And Miles to Go Before We Sleep: EAST Diversity and Inclusivity Progress and Remaining Challenges

Esther S. Tseng, Jessica L. Weaver, Ayodele T. Sangosanya, Rondi B. Gelbard, Matthew J. Martin, Lily Tung, Ariel P. Santos, Maureen McCunn, Stephanie Bonne, Bellal Joseph, Tanya L. Zakrison

Research output: Contribution to journalArticlepeer-review

1 Scopus citations


Objective: The aim of this study was to examine the diversity, equity, and inclusion landscape in academic trauma surgery and the EAST organization. Summary Background Data: In 2019, the Eastern Association for the Surgery of Trauma (EAST) surveyed its members on equity and inclusion in the #EAST4ALL survey and assessed leadership representation. We hypothesized that women and surgeons of color (SOC) are underrepresented as EAST members and leaders. Methods: Survey responses were analyzed post-hoc for representation of females and SOC in academic appointments and leadership, EAST committees, and the EAST board, and compared to the overall respondent cohort. EAST membership and board demographics were compared to demographic data from the Association of American Medical Colleges. Results: Of 306 respondents, 37.4% identified as female and 23.5% as SOC. There were no significant differences in female and SOC representation in academic appointments and EAST committees compared to their male and white counterparts. In academic leadership, females were underrepresented (P < 0.0001), whereas SOC were not (P = 0.08). Both females and SOC were underrepresented in EAST board membership (P = 0.002 and P = 0.043, respectively). Of EAST's 33 presidents, 3 have been white women (9%), 2 have been Black, non-African American men (6%), and 28 (85%) have been white men. When compared to 2017 AAMC data, women are well-represented in EAST's 2020 membership (P < 0.0001) and proportionally represented on EAST's 2019-2020 board (P > 0.05). Conclusions: The #EAST4ALL survey suggests that women and SOC may be underrepresented as leaders in academic trauma surgery. However, lack of high-quality demographic data makes evaluating representation of structurally marginalized groups challenging. National trauma organizations should elicit data from their members to re-assess and promote the diversity landscape in trauma surgery.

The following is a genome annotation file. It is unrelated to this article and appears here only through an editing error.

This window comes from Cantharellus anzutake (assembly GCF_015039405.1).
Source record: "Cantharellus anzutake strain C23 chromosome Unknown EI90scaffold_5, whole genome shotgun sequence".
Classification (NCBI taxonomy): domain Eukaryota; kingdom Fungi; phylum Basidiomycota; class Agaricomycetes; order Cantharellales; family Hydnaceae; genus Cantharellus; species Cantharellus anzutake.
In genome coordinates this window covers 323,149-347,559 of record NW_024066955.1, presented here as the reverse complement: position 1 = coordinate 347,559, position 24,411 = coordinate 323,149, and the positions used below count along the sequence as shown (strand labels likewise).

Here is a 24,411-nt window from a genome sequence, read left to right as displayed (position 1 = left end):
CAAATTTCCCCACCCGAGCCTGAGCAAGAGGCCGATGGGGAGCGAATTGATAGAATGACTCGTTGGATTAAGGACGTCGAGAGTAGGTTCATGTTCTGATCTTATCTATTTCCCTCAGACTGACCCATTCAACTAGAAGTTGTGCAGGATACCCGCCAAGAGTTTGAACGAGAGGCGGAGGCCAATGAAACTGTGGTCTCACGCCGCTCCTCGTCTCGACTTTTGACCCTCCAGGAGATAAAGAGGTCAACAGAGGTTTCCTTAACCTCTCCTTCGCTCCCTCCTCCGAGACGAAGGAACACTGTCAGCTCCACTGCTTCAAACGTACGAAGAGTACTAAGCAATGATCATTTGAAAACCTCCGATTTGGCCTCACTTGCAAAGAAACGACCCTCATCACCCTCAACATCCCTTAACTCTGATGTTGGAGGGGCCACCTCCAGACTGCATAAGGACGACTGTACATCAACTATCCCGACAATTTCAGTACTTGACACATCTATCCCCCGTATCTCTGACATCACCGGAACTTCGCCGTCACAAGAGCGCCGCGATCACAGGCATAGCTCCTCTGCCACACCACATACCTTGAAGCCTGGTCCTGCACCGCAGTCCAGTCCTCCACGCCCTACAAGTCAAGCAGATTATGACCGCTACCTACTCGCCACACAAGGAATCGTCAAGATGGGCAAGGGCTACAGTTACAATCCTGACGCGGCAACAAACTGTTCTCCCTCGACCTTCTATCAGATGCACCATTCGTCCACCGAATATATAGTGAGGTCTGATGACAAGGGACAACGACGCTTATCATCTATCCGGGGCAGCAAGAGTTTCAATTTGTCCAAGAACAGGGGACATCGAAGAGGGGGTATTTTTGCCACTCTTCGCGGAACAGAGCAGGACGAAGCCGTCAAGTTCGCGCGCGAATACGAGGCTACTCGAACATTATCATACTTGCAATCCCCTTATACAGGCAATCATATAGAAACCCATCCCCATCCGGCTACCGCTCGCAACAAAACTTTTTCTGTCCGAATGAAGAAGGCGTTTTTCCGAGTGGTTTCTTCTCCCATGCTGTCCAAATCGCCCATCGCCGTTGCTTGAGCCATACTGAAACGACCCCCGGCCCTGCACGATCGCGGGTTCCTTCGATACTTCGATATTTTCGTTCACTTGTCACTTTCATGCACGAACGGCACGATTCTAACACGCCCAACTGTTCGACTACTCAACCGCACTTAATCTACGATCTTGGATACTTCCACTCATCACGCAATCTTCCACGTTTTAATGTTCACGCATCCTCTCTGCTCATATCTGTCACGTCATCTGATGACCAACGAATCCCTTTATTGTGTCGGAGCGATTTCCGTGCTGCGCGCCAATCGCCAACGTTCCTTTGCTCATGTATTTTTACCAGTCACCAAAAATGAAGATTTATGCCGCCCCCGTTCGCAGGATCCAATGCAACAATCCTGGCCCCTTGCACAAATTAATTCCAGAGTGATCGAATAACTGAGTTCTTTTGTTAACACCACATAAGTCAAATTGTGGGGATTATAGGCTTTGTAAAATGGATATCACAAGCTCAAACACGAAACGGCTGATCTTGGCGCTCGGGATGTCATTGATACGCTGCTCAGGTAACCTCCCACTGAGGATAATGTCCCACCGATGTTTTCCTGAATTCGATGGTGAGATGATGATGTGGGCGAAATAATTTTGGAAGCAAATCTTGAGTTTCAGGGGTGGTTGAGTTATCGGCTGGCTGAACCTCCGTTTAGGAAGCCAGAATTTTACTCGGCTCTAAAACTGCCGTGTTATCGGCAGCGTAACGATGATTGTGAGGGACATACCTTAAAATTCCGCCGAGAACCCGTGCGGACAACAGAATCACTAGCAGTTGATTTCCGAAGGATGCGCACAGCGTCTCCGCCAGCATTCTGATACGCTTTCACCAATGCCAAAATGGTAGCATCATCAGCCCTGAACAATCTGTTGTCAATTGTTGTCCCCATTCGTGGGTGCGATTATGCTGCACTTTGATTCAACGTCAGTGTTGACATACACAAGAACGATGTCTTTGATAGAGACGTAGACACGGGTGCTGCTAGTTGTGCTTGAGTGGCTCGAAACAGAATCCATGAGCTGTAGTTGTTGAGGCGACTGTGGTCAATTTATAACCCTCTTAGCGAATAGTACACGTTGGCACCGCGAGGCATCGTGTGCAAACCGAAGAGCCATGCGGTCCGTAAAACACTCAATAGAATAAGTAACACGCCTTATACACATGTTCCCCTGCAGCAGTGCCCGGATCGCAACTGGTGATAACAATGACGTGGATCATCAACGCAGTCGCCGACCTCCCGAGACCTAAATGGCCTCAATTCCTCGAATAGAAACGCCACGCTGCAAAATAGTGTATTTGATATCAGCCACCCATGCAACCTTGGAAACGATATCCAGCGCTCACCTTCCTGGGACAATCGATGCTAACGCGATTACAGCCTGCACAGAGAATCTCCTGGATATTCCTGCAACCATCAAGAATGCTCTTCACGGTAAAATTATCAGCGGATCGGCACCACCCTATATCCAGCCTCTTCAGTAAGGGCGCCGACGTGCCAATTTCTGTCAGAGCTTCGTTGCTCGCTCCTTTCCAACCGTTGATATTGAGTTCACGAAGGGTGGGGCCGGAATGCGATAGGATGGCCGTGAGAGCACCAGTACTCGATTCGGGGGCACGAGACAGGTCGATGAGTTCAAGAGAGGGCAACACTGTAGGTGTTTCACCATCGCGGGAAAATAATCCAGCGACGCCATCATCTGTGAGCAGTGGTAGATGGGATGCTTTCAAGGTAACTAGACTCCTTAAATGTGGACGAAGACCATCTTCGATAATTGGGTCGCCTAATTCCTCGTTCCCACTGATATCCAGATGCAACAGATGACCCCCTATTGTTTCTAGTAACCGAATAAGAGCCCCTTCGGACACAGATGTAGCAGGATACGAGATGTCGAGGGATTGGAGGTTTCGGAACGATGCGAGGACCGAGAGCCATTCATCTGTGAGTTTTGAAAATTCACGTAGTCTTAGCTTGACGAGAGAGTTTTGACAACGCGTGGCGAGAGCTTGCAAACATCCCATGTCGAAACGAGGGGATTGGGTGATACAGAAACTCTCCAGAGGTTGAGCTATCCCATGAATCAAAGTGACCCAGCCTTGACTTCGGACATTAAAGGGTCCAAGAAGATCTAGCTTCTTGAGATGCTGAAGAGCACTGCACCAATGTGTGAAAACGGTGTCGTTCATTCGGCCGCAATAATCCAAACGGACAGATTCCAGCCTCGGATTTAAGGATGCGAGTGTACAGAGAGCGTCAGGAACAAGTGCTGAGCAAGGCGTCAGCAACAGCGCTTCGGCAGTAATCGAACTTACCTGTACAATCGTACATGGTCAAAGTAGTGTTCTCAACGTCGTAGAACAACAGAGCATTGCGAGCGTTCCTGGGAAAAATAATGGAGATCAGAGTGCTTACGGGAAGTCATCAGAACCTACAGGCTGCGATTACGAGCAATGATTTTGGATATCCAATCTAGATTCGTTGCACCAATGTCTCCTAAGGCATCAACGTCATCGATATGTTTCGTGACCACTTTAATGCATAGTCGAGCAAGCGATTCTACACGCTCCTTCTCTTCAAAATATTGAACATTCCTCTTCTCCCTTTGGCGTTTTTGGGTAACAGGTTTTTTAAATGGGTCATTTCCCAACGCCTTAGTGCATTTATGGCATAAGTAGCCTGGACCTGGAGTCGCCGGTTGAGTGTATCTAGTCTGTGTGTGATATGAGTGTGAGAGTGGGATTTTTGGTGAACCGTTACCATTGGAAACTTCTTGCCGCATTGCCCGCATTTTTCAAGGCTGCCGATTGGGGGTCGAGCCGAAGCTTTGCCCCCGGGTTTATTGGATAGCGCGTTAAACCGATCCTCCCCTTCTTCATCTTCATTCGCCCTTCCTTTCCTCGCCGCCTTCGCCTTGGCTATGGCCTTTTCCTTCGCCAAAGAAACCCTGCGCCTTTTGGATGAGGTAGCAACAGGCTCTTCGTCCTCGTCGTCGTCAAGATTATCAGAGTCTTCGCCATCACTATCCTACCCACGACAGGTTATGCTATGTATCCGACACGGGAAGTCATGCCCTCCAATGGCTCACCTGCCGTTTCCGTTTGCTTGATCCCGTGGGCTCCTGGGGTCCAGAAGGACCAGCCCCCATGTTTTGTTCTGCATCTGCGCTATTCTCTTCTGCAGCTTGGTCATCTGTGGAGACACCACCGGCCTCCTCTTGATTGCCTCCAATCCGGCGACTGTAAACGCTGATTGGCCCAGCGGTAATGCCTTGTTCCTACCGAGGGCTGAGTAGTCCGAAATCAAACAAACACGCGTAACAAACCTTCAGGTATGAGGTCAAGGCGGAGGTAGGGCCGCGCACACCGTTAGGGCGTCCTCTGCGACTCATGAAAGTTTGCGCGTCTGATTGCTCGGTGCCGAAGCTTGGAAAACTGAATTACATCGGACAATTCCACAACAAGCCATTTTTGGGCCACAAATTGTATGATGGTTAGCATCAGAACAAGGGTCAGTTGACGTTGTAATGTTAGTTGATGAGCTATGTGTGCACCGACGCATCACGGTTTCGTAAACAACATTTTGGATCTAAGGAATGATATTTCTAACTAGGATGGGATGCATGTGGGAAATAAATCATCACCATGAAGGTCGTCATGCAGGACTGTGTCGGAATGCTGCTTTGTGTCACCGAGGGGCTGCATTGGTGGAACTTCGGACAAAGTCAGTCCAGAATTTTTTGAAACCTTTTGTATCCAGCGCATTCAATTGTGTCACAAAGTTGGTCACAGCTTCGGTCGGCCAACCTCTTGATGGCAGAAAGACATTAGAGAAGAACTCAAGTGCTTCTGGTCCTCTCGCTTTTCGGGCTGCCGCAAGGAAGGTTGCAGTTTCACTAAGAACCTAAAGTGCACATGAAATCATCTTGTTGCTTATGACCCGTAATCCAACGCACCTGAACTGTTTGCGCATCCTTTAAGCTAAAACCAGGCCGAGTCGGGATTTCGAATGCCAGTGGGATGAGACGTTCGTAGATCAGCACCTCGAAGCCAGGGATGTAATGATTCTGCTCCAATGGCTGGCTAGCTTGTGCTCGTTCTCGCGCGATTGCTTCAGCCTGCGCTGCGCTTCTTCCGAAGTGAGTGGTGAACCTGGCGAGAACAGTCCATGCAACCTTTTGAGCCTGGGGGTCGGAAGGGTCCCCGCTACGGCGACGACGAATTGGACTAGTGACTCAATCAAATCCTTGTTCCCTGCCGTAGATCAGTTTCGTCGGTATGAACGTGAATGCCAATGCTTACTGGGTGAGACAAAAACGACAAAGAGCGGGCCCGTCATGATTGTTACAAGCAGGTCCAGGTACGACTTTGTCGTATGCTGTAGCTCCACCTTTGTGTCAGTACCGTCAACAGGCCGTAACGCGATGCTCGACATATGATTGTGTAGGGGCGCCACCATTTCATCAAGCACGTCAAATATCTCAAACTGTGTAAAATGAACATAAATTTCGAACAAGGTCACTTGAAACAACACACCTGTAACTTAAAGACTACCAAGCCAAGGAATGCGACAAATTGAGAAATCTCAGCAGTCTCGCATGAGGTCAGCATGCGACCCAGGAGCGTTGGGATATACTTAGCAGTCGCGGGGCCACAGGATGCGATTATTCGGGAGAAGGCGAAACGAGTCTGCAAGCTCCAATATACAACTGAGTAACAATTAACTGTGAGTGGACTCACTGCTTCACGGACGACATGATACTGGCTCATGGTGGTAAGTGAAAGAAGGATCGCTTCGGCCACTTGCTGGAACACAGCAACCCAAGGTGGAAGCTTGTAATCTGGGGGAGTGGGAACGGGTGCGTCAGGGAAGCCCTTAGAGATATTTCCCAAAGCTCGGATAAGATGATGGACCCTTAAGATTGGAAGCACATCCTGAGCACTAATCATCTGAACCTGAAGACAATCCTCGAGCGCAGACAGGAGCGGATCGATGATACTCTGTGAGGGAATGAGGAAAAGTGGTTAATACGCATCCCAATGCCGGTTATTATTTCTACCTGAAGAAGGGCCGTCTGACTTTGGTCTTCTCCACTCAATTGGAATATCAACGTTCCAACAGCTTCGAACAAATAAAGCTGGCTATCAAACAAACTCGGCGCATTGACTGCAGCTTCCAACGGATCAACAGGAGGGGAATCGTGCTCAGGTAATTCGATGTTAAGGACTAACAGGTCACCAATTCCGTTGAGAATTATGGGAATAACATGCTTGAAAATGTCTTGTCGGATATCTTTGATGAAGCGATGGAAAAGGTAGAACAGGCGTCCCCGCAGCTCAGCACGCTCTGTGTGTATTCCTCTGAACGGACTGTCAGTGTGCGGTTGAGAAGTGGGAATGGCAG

Original languageEnglish (US)
Pages (from-to)E914-E918
JournalAnnals of surgery
Issue number4
StatePublished - Apr 1 2023


  • acute care surgery
  • equity
  • inclusion
  • representation
  • trauma surgery

ASJC Scopus subject areas

  • Surgery


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